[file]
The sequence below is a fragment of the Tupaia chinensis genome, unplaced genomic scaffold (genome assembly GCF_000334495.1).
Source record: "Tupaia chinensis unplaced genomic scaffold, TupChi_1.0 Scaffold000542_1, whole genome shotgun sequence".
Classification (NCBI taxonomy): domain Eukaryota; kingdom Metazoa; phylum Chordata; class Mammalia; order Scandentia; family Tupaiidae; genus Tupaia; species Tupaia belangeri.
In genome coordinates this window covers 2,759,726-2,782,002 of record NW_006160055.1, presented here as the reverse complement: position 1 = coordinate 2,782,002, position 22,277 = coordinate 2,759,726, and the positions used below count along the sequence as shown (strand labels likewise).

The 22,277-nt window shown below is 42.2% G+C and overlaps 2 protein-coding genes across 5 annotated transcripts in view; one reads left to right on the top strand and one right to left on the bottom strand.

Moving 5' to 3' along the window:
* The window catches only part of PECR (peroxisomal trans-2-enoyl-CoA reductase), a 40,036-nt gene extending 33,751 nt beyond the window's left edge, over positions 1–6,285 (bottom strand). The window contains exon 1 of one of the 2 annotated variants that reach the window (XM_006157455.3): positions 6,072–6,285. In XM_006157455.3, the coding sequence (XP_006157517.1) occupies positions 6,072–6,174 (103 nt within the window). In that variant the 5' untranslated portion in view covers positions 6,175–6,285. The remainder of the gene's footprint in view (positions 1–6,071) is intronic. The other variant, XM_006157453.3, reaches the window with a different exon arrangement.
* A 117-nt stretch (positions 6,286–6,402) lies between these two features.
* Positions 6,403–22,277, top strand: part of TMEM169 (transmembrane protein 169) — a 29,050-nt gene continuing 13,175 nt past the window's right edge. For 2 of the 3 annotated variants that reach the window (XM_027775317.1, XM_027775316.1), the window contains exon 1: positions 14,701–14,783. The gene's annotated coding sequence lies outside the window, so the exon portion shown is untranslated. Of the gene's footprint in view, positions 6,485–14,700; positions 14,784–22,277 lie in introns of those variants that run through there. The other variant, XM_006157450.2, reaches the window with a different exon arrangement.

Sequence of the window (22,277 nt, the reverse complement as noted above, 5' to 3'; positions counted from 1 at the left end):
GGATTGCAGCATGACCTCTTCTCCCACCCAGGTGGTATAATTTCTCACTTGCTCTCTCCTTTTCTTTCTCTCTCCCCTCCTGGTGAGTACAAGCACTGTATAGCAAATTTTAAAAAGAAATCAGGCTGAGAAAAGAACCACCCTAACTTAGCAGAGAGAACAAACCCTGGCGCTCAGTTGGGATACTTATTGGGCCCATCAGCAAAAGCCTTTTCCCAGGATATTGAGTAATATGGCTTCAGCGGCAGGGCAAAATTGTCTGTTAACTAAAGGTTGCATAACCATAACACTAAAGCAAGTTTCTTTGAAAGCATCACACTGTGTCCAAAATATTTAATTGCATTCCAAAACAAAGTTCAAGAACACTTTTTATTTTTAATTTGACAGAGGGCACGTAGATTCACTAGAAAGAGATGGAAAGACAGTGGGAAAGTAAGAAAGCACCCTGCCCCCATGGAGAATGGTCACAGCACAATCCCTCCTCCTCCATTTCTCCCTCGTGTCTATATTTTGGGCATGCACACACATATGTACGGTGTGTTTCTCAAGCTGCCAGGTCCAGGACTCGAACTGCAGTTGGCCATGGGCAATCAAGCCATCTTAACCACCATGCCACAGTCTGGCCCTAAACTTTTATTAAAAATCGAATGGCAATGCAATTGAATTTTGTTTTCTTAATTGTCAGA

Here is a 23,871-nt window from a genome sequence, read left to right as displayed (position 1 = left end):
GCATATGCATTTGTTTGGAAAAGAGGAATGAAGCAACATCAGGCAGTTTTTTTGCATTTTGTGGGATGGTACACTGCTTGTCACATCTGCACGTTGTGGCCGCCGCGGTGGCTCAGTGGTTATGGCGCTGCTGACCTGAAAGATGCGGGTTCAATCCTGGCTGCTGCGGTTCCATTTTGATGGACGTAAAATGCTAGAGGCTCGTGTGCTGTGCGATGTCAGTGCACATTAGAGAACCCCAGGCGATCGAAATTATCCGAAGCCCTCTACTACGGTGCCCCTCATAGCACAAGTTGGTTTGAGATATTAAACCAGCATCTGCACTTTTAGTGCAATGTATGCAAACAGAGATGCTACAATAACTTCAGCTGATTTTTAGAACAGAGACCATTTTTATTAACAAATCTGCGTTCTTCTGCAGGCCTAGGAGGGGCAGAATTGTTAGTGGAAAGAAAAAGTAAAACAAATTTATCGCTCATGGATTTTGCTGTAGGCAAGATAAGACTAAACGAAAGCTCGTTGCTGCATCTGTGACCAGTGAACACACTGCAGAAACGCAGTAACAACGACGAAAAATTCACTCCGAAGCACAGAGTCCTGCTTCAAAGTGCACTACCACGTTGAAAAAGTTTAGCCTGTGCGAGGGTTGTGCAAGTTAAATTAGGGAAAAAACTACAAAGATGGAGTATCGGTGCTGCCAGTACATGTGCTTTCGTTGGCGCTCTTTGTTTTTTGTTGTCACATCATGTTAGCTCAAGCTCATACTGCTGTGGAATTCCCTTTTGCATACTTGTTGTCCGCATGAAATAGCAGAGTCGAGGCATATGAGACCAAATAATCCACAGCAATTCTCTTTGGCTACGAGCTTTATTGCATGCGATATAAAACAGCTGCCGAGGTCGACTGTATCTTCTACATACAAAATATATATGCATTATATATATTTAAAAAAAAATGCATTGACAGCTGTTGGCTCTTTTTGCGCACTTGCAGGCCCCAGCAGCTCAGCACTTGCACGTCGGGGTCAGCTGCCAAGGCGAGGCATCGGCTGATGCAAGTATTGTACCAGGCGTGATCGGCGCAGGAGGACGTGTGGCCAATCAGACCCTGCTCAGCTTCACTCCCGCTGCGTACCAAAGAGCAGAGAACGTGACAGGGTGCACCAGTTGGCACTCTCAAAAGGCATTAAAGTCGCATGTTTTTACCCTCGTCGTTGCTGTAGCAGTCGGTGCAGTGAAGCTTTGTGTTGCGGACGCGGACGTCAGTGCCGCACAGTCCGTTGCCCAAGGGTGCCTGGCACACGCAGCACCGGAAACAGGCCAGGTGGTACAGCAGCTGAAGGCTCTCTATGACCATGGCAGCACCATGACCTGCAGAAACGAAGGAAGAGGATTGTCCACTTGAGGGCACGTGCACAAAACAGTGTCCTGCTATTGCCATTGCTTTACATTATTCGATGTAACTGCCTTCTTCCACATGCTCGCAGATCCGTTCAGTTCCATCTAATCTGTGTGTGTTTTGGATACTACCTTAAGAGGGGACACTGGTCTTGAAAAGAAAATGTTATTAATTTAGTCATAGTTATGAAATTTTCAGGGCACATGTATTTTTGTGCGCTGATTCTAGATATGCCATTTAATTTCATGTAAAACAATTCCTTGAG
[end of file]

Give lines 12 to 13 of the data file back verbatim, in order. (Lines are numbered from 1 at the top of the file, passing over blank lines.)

Here is a 23,871-nt window from a genome sequence, read left to right as displayed (position 1 = left end):
GCATATGCATTTGTTTGGAAAAGAGGAATGAAGCAACATCAGGCAGTTTTTTTGCATTTTGTGGGATGGTACACTGCTTGTCACATCTGCACGTTGTGGCCGCCGCGGTGGCTCAGTGGTTATGGCGCTGCTGACCTGAAAGATGCGGGTTCAATCCTGGCTGCTGCGGTTCCATTTTGATGGACGTAAAATGCTAGAGGCTCGTGTGCTGTGCGATGTCAGTGCACATTAGAGAACCCCAGGCGATCGAAATTATCCGAAGCCCTCTACTACGGTGCCCCTCATAGCACAAGTTGGTTTGAGATATTAAACCAGCATCTGCACTTTTAGTGCAATGTATGCAAACAGAGATGCTACAATAACTTCAGCTGATTTTTAGAACAGAGACCATTTTTATTAACAAATCTGCGTTCTTCTGCAGGCCTAGGAGGGGCAGAATTGTTAGTGGAAAGAAAAAGTAAAACAAATTTATCGCTCATGGATTTTGCTGTAGGCAAGATAAGACTAAACGAAAGCTCGTTGCTGCATCTGTGACCAGTGAACACACTGCAGAAACGCAGTAACAACGACGAAAAATTCACTCCGAAGCACAGAGTCCTGCTTCAAAGTGCACTACCACGTTGAAAAAGTTTAGCCTGTGCGAGGGTTGTGCAAGTTAAATTAGGGAAAAAACTACAAAGATGGAGTATCGGTGCTGCCAGTACATGTGCTTTCGTTGGCGCTCTTTGTTTTTTGTTGTCACATCATGTTAGCTCAAGCTCATACTGCTGTGGAATTCCCTTTTGCATACTTGTTGTCCGCATGAAATAGCAGAGTCGAGGCATATGAGACCAAATAATCCACAGCAATTCTCTTTGGCTACGAGCTTTATTGCATGCGATATAAAACAGCTGCCGAGGTCGACTGTATCTTCTACATACAAAATATATATGCATTATATATATTTAAAAAAAAATGCATTGACAGCTGTTGGCTCTTTTTGCGCACTTGCAGGCCCCAGCAGCTCAGCACTTGCACGTCGGGGTCAGCTGCCAAGGCGAGGCATCGGCTGATGCAAGTATTGTACCAGGCGTGATCGGCGCAGGAGGACGTGTGGCCAATCAGACCCTGCTCAGCTTCACTCCCGCTGCGTACCAAAGAGCAGAGAACGTGACAGGGTGCACCAGTTGGCACTCTCAAAAGGCATTAAAGTCGCATGTTTTTACCCTCGTCGTTGCTGTAGCAGTCGGTGCAGTGAAGCTTTGTGTTGCGGACGCGGACGTCAGTGCCGCACAGTCCGTTGCCCAAGGGTGCCTGGCACACGCAGCACCGGAAACAGGCCAGGTGGTACAGCAGCTGAAGGCTCTCTATGACCATGGCAGCACCATGACCTGCAGAAACGAAGGAAGAGGATTGTCCACTTGAGGGCACGTGCACAAAACAGTGTCCTGCTATTGCCATTGCTTTACATTATTCGATGTAACTGCCTTCTTCCACATGCTCGCAGATCCGTTCAGTTCCATCTAATCTGTGTGTGTTTTGGATACTACCTTAAGAGGGGACACTGGTCTTGAAAAGAAAATGTTATTAATTTAGTCATAGTTATGAAATTTTCAGGGCACATGTATTTTTGTGCGCTGATTCTAGATATGCCATTTAATTTCATGTAAAACAATTCCTTGAG